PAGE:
After weeks of enjoying festive holiday traditions, I find myself dreading the dreary days of winter ahead. To combat the winter blues every year, I pull out a few tried-and-true strategies, like enjoying fresh air and exercise everyday. Getting outside for my daily walk lifts my mood, and it provides the perfect audiobook-listening time.
To make winter more enjoyable, I’m also leaning into seasonal reading experiences. A book doesn’t necessarily have to be set in Alaska to feel like winter to me. A cold and snowy setting puts me in a hygge frame of mind, but so do atmospheric and moody books, introspective literary fiction, and epic fantasy and fairytales.
Today, I’m sharing a list of audiobooks that capture a variety of winter reading moods. I’ve included nearly every genre on this list, from narrative nonfiction to fantasy.
No matter the season, I’m always looking for a compelling story with an excellent narrator for the best possible listening experience. You’ll see that reflected on this list. I hope you find a few titles that capture your reading mood this winter.
If you're in the mood for a winter survival story, this book is incredible. (The Baby-Sitters Club Club guys raved about it on What Should I Read Next Episode 51.) Sir Ernest Shackleton and his crew were stranded on the Antarctic ice for 20 months beginning in January 1915. The story (which is named for Shackleton's ship) is compiled largely from the journals of Shackleton's 27-man crew. Harrowing, inspiring, and unputdownable. Spellbinding narration by Simon Prebble. (Major bonus points for his wonderful British accent). More info →
I can't think of a more "wintry" classic than this Russian tome. I found the themes to be shockingly modern, and thanks to a great translation, so was the language. Numerous translations exist; if I had to choose one I'd go with Constance Garnett's, if only because it's narrated by Maggie Gyllenhaal, who calls this her favorite novel and said performing it was one of the greatest accomplishments of her work life. Plus, if you want to get the most out of your audiobook credits, this one is a whopping 35 hours. More info →
The first installment in one of my favorite atmospheric mystery series introduces Chief Inspector Armand Gamache as he investigates a murder in the small town of Three Pines, Quebec—the kind of place where people don’t even lock their doors. But serene small town life is disrupted when a beloved local woman is found in the woods with an arrow shot through her heart. The locals believe it must be a hunting accident, but the police inspector senses something is off. The story is constructed as a classic whodunit but feels like something different, with its deliberate pacing, dry wit, and lyrical writing. I love this series in any format, but the audiobooks (narrated by Ralph Cosham) are especially entertaining. More info →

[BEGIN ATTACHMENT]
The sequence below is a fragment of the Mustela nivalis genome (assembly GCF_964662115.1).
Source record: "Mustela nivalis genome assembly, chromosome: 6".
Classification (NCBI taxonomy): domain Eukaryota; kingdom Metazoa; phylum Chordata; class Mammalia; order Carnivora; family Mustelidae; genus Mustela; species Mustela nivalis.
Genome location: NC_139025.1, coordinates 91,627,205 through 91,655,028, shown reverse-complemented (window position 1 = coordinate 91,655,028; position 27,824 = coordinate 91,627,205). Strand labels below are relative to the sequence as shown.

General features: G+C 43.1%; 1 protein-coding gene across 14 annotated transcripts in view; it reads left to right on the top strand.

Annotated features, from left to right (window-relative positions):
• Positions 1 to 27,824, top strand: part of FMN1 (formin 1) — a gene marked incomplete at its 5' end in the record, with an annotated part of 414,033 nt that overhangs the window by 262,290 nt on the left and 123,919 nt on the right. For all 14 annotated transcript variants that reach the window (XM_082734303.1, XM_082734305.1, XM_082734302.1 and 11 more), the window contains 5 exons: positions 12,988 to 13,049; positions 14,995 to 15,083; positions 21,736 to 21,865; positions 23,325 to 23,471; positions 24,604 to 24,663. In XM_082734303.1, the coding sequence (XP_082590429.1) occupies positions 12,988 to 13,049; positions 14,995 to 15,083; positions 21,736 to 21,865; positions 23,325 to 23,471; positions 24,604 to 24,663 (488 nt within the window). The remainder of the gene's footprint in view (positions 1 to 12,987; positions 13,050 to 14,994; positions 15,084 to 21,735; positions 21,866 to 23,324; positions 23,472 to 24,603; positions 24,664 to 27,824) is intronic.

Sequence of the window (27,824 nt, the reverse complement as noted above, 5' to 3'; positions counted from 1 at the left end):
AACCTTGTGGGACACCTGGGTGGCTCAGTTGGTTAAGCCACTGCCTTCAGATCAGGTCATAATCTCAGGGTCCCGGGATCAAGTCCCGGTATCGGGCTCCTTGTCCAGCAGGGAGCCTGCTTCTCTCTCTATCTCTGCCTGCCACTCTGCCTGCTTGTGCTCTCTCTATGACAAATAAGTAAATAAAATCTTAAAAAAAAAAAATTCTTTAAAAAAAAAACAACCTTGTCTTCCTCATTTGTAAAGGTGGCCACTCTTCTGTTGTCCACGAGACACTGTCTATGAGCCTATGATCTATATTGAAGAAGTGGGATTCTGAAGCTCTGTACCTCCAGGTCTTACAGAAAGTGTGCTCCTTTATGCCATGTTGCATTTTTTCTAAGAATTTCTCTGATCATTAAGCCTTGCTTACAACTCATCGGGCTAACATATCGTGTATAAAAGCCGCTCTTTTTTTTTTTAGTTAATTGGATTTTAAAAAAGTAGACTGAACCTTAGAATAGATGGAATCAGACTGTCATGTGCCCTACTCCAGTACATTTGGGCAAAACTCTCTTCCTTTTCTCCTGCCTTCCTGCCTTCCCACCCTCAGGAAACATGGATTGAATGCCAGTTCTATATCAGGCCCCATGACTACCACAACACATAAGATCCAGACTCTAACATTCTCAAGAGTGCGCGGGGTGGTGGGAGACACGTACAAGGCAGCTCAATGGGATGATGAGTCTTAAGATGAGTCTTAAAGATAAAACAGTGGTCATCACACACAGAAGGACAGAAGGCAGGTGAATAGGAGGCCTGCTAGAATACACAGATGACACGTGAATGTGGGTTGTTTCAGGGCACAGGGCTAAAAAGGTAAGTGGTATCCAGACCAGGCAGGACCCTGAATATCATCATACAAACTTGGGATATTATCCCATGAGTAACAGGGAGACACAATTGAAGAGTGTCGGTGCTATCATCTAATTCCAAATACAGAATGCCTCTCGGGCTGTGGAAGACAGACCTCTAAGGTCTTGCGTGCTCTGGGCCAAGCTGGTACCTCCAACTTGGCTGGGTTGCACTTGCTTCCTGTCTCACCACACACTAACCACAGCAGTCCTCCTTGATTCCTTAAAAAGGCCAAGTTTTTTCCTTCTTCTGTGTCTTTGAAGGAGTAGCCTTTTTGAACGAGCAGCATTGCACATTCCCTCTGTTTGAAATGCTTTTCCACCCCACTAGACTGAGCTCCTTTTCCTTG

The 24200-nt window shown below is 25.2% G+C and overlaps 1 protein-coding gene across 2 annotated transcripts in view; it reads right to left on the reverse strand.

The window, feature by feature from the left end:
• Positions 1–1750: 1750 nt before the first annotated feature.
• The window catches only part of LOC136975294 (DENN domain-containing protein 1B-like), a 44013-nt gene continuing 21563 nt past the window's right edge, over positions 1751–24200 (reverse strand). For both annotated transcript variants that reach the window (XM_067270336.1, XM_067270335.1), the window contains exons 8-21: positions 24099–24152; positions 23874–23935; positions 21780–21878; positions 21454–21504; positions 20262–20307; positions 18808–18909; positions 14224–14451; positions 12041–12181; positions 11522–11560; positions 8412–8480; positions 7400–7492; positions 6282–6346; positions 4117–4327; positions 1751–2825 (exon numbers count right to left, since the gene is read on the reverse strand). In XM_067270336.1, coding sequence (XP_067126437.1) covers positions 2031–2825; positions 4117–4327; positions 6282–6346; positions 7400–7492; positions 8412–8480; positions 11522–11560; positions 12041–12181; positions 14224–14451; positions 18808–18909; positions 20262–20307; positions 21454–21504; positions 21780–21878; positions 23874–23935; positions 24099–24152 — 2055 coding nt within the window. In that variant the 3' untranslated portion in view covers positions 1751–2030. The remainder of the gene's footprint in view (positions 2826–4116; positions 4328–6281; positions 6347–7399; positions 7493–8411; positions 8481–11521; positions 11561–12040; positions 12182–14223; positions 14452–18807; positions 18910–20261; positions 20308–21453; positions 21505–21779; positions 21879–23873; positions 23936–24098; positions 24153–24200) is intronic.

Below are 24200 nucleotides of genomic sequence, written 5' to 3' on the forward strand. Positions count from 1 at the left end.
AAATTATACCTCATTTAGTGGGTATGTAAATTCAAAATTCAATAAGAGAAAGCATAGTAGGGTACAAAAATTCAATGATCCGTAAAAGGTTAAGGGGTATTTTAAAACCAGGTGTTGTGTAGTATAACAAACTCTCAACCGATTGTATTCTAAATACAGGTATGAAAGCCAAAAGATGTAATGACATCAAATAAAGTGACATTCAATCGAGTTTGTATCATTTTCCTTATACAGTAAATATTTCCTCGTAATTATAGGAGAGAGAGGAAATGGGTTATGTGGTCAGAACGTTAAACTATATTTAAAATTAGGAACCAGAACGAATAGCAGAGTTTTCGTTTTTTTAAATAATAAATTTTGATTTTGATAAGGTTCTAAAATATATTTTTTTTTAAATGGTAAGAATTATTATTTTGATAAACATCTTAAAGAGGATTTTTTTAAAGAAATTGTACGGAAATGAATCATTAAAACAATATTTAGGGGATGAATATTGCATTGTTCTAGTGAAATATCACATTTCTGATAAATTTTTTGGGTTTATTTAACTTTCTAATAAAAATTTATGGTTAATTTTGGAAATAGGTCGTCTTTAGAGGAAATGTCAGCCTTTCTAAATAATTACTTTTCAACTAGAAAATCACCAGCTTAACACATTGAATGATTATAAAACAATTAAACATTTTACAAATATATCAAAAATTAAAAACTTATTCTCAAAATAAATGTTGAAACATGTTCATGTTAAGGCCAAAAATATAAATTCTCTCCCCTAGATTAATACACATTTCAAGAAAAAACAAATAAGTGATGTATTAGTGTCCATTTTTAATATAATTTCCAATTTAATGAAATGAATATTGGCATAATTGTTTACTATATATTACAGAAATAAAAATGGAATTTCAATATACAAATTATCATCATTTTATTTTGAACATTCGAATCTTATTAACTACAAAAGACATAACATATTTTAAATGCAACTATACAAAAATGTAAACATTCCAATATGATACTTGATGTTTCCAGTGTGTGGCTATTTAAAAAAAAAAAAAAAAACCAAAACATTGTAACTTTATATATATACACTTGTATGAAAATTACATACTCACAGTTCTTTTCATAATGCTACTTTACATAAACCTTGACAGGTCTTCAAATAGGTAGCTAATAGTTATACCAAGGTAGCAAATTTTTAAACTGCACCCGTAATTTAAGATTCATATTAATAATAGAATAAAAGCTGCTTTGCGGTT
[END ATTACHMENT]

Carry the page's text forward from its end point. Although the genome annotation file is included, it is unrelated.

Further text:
Time travel, the Scottish highlands, romance, drama. This is an audiobook that easily sweeps me away (which is exactly what I'm looking for this winter). As she tells it, Gabaldon intended to write a realistic historical novel, but a modern woman kept inserting herself into the story! She decided to leave her for the time being—it's hard enough to write a novel, she'd edit her out later—but would YOU edit out Claire? I didn't think so. You could happily lose yourself in this series, totaling 300+ hours on audio, which delivers serious bang for the audiobook buck. Davina Porter narrates, and she is freaking fantastic. Heads up for racy content and graphic torture scenes: I made liberal use of my fast-forward button. More info →
In this quiet novel, five individuals, each dealing with their own painful personal tragedy, are unexpectedly brought together during the Christmas season in the Scottish countryside—though they've decided not to celebrate the holiday; it's too painful this year. But redemption is found in surprising places, and in the midst of so much loss, love and redemption emerge. This book was a delightful surprise; I enjoyed it so much (and have now read it several times). Narrated by Jilly Bond. More info →
I loved this magic-infused story about love, loss, and the wildness of nature, based on a wintery fairytale. (Hear more about the book's origins in One Great Book Volume IV Book 6). It's Alaska, 1920, the night of the first snowfall, which inspires a typically serious couple to indulge in a bit of silliness: they build a child out of snow, just for fun. In the morning, the snow child is gone, but, in a way that eerily mirrors a much-loved fairy tale, the couple spies a young girl they've never seen before running through the trees. From there, a magical and tender story unfolds. I'm due for a reread, and I think I'll go with the audiobook this time, narrated by Therese Plummer. More info →